Marketing's focus on relationship marketing is taking it further away from what consumers really want, according to research presented at last week's Marketing Forum.
Research carried out by strategic marketing consultancy Synesis found that CRM, as it is currently practised, is more likely to alienate consumers.
The research looked at customer satisfaction among US consumers and surveyed UK consumers and marketing directors. The findings, called 'Mind the Gap', show a huge gap developing between what companies promise and what they can deliver.
While the industry is focusing on customisation and one-to-one marketing, consumers are feeling bombarded by marketing messages and just want companies to fulfil their promises on the basics of products and services.
Stacey Clark, director of Synesis, said: 'Marketers are not focused on the delivery part. You can't have a relationship with customers unless you do what you say you'll do. Marketers are raising expectations, but the delivery part is not keeping up with that.'
In spite of the growth in relationship marketing activity, studies in the US show that customer satisfaction levels are lower than five years ago.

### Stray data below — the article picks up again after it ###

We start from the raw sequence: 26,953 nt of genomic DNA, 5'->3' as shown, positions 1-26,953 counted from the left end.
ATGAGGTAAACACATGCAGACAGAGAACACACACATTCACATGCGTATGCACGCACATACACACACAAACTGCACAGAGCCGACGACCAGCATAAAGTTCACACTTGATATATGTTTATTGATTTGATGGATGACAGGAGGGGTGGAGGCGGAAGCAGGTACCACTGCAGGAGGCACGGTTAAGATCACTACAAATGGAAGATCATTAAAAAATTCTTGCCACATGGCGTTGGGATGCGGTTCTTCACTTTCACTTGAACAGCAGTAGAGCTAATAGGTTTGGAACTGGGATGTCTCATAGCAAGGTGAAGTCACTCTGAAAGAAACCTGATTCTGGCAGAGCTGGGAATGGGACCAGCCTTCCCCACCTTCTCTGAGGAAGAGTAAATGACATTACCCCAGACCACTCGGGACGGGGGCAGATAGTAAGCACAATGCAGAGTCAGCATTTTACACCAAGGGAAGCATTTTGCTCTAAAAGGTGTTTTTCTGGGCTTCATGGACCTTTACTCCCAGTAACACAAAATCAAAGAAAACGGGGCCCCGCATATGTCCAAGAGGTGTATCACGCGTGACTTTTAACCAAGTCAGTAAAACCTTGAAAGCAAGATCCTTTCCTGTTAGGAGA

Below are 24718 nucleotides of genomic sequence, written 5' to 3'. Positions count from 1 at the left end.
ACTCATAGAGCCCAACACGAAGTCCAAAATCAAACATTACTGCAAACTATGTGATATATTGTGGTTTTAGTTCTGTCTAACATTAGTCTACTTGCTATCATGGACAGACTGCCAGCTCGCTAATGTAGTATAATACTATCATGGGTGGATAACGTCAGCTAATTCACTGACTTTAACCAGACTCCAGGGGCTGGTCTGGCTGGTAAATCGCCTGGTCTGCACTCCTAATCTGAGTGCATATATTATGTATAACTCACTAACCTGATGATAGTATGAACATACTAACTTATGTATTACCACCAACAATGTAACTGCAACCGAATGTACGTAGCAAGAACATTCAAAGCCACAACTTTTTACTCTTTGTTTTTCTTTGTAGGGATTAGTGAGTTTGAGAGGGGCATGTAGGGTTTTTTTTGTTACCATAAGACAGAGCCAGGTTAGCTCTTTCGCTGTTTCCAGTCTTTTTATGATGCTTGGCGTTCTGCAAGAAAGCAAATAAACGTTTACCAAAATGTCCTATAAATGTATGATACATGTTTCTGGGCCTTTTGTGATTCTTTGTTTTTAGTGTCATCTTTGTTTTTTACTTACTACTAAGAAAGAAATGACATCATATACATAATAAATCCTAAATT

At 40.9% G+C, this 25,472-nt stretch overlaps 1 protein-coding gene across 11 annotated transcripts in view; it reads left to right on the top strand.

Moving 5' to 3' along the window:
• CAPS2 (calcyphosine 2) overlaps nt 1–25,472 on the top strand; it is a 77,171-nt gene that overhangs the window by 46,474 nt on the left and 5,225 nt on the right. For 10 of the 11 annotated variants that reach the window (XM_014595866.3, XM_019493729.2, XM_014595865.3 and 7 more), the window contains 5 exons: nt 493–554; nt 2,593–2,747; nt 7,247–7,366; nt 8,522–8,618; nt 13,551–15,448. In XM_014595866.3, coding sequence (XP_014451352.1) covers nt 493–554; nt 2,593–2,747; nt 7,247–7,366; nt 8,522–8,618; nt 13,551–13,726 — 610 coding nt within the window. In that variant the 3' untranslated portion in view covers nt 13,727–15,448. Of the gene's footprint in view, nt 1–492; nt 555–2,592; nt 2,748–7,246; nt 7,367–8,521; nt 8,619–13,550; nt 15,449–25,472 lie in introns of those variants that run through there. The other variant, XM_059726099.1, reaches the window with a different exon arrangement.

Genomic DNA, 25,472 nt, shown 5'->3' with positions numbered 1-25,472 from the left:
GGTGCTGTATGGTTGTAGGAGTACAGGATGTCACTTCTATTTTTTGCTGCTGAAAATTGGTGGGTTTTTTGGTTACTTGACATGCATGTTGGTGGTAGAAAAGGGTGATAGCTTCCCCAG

Satisfaction levels are highest in sectors where transactions are least complicated, such as customer products, and worst among more complex transactions, such as air travel and banking.
Companies making simple claims came out best. Powergen's 'If we fail to turn up on time, we'll give you pounds 50', John Lewis' 'Never knowingly undersold' and furniture retailer IKEA's 'Affordable solutions for better living' were liked the most.
According to the research, most marketing directors have a focused strategy to develop specific or individual relationships, but only 27% thought their company was good at developing individual relationships.
Marketers said they are happier with their sales and communications than product design, which contradicted many consumers.
Marketers similarly said they think more investment is needed in relationship marketing than delivery, which also contradicted the consumers' view.